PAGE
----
Japan's Asahi Life plans to up foreign bond holdings to 150 bln yen
* Asahi to diversify foreign bonds to euro, Aussie dollar,
* Asahi does not exclude foreign bonds without hedging
* Asahi to up investment in alternative products through
By Ayai Tomisawa and Shinji Kitamura
TOKYO, April 23 (Reuters) - Japan's Asahi Mutual Life
Insurance Co plans to increase its foreign bond investment by
150 billion yen and cut its Japanese bonds investment for this
fiscal year amid a low-yield domestic environment, a senior
company executive said on Tuesday.
"The domestic yield will probably continue to stay low this
year, so we will continue diversifying our investments in
foreign bonds and alternative products just like last fiscal
year," Masataka Matsumoto, head of the asset allocation and
planning department at Asahi Life, told Reuters in an interview.
The insurer will also invest 80 billion yen ($715.12 million)
in alternative products such as private equity deals and
infrastructure funds through Natixis Investment Managers based
Of the 150 billion yen in foreign bonds that Asahi plans to
invest this fiscal year through March 2020, it will diversify
currencies and regions to euro-denominated bonds, Australian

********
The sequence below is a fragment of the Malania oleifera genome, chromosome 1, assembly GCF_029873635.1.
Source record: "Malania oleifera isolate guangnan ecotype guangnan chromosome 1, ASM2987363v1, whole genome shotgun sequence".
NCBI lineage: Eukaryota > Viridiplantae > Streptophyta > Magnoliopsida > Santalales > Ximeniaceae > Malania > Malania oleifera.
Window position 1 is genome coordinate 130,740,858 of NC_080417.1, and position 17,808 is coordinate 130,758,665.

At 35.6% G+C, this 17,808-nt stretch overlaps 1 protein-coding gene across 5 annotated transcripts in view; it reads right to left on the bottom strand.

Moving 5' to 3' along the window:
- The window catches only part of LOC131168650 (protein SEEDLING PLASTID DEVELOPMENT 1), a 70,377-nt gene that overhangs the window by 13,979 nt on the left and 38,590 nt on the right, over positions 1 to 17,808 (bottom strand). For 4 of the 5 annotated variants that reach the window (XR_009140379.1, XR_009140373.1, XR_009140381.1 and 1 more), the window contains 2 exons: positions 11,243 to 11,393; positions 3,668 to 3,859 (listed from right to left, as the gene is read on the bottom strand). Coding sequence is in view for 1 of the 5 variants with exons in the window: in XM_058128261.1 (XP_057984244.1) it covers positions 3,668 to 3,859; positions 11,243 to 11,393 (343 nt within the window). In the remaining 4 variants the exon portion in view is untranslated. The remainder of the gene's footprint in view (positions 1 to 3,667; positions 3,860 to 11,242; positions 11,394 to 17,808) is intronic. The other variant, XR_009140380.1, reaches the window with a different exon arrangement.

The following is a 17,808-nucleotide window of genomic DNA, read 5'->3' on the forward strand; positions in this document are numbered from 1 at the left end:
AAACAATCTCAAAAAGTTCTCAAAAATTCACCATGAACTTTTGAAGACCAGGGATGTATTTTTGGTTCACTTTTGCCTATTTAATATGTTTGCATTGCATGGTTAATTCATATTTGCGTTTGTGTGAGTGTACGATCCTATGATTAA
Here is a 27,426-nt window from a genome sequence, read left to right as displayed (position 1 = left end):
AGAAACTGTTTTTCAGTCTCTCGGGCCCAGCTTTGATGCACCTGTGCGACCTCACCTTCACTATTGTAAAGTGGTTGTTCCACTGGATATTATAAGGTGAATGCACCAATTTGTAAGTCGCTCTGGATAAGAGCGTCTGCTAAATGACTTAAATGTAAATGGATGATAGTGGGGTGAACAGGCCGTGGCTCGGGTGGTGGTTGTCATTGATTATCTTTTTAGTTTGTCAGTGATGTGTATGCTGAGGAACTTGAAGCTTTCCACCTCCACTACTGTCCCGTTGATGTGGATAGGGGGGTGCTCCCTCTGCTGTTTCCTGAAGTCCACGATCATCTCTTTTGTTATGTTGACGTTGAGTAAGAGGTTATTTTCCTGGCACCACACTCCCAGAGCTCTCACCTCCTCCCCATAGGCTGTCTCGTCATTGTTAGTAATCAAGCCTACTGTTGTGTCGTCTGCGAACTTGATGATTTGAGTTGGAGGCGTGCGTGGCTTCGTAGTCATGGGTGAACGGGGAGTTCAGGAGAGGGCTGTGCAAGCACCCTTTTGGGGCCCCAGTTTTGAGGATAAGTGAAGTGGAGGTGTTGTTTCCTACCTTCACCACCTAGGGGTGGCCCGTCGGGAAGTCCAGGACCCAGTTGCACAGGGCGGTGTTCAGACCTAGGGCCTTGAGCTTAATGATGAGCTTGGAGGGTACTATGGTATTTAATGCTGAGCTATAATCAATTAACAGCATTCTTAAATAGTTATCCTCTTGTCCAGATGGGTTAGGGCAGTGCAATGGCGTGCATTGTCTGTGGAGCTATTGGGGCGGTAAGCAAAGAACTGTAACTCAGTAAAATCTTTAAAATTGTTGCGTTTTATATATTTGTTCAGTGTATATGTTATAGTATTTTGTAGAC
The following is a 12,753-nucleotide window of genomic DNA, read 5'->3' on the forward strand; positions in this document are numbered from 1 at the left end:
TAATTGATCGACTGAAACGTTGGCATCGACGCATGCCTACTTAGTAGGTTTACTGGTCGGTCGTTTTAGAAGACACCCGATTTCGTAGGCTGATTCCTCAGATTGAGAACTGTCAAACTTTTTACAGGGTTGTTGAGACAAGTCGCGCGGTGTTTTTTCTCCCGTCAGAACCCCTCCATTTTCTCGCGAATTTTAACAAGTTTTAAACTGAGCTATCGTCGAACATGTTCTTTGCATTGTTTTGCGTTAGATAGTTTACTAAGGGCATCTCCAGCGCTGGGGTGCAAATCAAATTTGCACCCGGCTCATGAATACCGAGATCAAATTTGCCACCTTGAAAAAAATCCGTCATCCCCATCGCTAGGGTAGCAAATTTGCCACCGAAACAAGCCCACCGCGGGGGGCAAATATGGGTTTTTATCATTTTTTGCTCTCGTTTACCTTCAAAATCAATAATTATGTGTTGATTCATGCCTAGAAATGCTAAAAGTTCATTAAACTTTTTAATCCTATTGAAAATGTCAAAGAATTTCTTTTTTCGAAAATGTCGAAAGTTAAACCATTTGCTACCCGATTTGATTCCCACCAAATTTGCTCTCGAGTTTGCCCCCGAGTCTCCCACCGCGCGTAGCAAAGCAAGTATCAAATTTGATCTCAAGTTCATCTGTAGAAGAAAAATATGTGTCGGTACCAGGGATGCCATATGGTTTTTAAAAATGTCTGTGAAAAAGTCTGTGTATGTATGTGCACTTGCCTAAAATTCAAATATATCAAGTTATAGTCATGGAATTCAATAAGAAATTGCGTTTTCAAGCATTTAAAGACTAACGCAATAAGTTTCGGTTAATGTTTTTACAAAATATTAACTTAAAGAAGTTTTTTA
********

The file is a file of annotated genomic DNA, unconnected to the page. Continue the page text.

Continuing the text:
dollar-denominated bonds, New Zealand and Swedish bonds.
Its investment will include government bonds,
government-affilated agency bonds and bonds issued by
international organisations, Matsumoto said.
As of the end of March, its U.S. bond holdings accounted for
about 50 percent of its foreign bond investment category,
compared to near 80 percent a year ago.
In the last fiscal year ended March, Asahi invested 100
billion yen in foreign bonds, with 120 billion yen being hedged
and 20 billion yen without being hedged.
For this fiscal year, depending on market conditions it has
not excluded an option of investing in open foreign bonds, or
bonds without hedging, as hedge costs are rising, said
"Central banks around the world are having dovish monetary
policy, so we can't expect an international yield spread to
widen, therefore there is a risk of the yen to rise," Matsumoto
Meanwhile, for its investment in Japanese bonds, it plans to
cut by 50 billion yen, after slashing its investment by 20
billion yen in this category last fiscal year.
($1 = 111.8700 yen)
(Writing by Ayai Tomisawa; Editing by Rashmi Aich)
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